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Puerto Rican Emerald: Nectar Sips and Aerial Flips

The Puerto Rican Emerald (Riccordia maugaeus) stands as a living jewel amidst the tropical splendor of Puerto Rico. 

As an endemic hummingbird species, its diminutive size belies a captivating vibrancy, with iridescent green plumage and a striking turquoise throat patch in males. 

This avian gem, measuring 3 to 3.5 inches in length, graces the island’s montane forests and coffee plantations. 

Renowned for its aerial acrobatics, the Puerto Rican Emerald sustains itself through a nectar-centric diet, contributing to vital pollination processes within its habitat. 

Nestling within the order of Apodiformes, this species navigates the Strisores clade, emphasizing its swift and agile flight. 

With a taxonomy rooted in the Animalia kingdom and Chordata phylum, the Puerto Rican Emerald exemplifies the ecological richness of Puerto Rico, embodying both the fragility and resilience of its unique island ecosystem. Stay focused. 

Puerto Rican emerald

Identifying Characteristics of Puerto Rican Emerald

The Puerto Rican Emerald (Chlorostilbon maugaeus) is a small and captivating hummingbird species endemic to the island of Puerto Rico.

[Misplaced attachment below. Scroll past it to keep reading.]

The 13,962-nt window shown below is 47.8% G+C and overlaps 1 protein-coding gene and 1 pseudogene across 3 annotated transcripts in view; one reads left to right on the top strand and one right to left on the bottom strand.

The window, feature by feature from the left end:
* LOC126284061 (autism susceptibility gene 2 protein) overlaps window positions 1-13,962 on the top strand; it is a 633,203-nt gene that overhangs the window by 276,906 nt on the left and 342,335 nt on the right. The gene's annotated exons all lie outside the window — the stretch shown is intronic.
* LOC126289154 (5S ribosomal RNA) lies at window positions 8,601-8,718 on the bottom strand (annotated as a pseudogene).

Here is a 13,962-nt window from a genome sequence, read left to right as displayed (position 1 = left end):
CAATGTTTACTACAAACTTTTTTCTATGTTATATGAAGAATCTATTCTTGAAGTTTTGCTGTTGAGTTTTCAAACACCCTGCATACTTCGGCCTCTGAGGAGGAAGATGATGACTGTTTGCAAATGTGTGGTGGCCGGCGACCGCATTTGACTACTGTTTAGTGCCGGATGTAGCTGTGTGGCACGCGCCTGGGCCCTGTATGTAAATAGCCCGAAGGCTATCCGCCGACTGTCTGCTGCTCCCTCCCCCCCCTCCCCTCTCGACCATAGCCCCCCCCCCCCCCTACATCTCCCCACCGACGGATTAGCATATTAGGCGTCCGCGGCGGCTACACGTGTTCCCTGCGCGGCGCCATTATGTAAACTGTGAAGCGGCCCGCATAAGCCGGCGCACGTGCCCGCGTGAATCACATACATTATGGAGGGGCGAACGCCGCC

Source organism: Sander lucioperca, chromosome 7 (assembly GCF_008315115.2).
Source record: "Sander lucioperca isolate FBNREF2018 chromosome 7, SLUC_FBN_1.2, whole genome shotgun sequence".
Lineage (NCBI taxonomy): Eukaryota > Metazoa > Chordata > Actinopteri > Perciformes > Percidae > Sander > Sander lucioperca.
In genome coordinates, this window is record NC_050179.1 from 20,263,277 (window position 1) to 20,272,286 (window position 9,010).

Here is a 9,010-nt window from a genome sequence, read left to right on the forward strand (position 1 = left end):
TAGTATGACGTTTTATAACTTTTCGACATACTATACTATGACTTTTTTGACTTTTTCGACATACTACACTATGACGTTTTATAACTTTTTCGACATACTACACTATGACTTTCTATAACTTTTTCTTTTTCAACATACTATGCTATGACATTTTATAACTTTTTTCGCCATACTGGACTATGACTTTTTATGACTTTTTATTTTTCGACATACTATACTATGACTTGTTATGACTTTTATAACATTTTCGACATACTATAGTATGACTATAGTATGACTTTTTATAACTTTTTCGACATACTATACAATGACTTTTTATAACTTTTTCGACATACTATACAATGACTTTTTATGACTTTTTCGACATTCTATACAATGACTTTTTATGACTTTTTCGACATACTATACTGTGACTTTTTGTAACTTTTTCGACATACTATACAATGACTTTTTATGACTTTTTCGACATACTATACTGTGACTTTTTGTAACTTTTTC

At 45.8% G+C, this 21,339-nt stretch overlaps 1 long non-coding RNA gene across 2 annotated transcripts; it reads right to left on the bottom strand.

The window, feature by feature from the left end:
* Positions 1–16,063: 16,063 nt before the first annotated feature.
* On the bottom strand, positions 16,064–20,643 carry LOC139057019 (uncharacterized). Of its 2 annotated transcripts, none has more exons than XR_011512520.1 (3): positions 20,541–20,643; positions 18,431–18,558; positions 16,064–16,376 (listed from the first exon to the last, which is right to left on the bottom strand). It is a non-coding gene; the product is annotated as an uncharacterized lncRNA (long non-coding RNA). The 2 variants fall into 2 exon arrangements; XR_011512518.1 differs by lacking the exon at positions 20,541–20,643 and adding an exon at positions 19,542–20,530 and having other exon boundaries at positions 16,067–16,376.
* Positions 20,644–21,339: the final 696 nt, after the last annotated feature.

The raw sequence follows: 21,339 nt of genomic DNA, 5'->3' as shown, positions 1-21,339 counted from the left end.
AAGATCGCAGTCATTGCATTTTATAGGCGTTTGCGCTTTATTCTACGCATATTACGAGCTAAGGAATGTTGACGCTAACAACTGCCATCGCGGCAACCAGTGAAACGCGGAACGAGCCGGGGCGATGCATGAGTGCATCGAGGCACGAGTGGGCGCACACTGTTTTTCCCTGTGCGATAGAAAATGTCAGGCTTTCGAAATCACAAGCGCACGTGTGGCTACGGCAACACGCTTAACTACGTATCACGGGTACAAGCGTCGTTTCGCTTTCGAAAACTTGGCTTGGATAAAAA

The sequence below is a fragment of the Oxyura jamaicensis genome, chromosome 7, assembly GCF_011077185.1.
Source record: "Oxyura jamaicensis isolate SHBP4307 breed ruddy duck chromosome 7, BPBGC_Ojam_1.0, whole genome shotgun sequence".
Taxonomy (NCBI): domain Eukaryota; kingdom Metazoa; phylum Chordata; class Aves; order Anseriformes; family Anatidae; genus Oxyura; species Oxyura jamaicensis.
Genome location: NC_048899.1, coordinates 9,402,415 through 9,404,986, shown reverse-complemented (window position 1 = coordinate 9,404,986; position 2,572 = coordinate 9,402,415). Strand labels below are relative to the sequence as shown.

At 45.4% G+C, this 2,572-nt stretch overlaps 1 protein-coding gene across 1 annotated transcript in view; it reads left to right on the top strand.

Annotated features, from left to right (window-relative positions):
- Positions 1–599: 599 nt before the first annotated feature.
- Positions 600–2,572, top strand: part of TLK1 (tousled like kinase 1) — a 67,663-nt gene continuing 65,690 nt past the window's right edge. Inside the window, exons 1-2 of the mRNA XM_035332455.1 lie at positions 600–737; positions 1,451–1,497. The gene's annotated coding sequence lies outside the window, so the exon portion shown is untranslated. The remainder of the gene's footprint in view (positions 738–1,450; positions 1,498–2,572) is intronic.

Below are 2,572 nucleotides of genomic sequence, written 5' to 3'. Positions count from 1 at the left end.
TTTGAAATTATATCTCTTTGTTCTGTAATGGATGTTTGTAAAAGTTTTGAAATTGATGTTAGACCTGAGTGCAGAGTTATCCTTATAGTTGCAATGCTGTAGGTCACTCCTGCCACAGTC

Identifying this bird involves paying attention to various distinctive characteristics, from its size and plumage to its behavior and habitat preferences.

Size and Shape

Size and Shape

The Puerto Rican Emerald is a diminutive bird, measuring around 3 to 3.5 inches (7.5 to 9 cm) in length. It boasts a slender, streamlined body with iridescent green feathers covering its back and head. 

The tail is forked and extends beyond its wingtips, contributing to its overall aerodynamic appearance.

Iridescent Plumage

One of the most striking features of this hummingbird is its vibrant iridescent plumage. The male exhibits a brilliant green coloration on its upperparts, while the female tends to have a slightly duller green.